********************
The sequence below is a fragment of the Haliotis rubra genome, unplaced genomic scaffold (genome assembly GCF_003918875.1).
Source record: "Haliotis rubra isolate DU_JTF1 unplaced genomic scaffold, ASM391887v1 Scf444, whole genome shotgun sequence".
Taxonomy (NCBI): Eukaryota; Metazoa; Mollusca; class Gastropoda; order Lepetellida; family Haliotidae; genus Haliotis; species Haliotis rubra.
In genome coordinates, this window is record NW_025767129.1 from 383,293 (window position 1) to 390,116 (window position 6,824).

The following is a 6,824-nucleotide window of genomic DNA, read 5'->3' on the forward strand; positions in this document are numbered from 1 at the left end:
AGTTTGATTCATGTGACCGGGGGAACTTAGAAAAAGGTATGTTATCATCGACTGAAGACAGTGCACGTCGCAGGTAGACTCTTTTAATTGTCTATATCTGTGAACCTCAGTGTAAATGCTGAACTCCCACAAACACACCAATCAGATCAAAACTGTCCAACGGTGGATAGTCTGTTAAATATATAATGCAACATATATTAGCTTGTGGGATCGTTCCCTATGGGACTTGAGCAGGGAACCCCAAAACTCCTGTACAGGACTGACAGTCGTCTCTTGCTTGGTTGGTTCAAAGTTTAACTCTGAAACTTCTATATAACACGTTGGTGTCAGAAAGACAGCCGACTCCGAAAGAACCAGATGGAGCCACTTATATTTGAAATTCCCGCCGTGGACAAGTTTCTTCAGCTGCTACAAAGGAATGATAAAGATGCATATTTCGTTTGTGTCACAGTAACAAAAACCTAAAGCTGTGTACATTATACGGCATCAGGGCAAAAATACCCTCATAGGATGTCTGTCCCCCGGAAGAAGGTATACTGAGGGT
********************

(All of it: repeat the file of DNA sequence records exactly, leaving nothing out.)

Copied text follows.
The sequence below is a fragment of the Haliotis rubra genome, unplaced genomic scaffold (genome assembly GCF_003918875.1).
Source record: "Haliotis rubra isolate DU_JTF1 unplaced genomic scaffold, ASM391887v1 Scf444, whole genome shotgun sequence".
Taxonomy (NCBI): Eukaryota; Metazoa; Mollusca; class Gastropoda; order Lepetellida; family Haliotidae; genus Haliotis; species Haliotis rubra.
In genome coordinates, this window is record NW_025767129.1 from 383,293 (window position 1) to 390,116 (window position 6,824).

The following is a 6,824-nucleotide window of genomic DNA, read 5'->3' on the forward strand; positions in this document are numbered from 1 at the left end:
AGTTTGATTCATGTGACCGGGGGAACTTAGAAAAAGGTATGTTATCATCGACTGAAGACAGTGCACGTCGCAGGTAGACTCTTTTAATTGTCTATATCTGTGAACCTCAGTGTAAATGCTGAACTCCCACAAACACACCAATCAGATCAAAACTGTCCAACGGTGGATAGTCTGTTAAATATATAATGCAACATATATTAGCTTGTGGGATCGTTCCCTATGGGACTTGAGCAGGGAACCCCAAAACTCCTGTACAGGACTGACAGTCGTCTCTTGCTTGGTTGGTTCAAAGTTTAACTCTGAAACTTCTATATAACACGTTGGTGTCAGAAAGACAGCCGACTCCGAAAGAACCAGATGGAGCCACTTATATTTGAAATTCCCGCCGTGGACAAGTTTCTTCAGCTGCTACAAAGGAATGATAAAGATGCATATTTCGTTTGTGTCACAGTAACAAAAACCTAAAGCTGTGTACATTATACGGCATCAGGGCAAAAATACCCTCATAGGATGTCTGTCCCCCGGAAGAAGGTATACTGAGGGT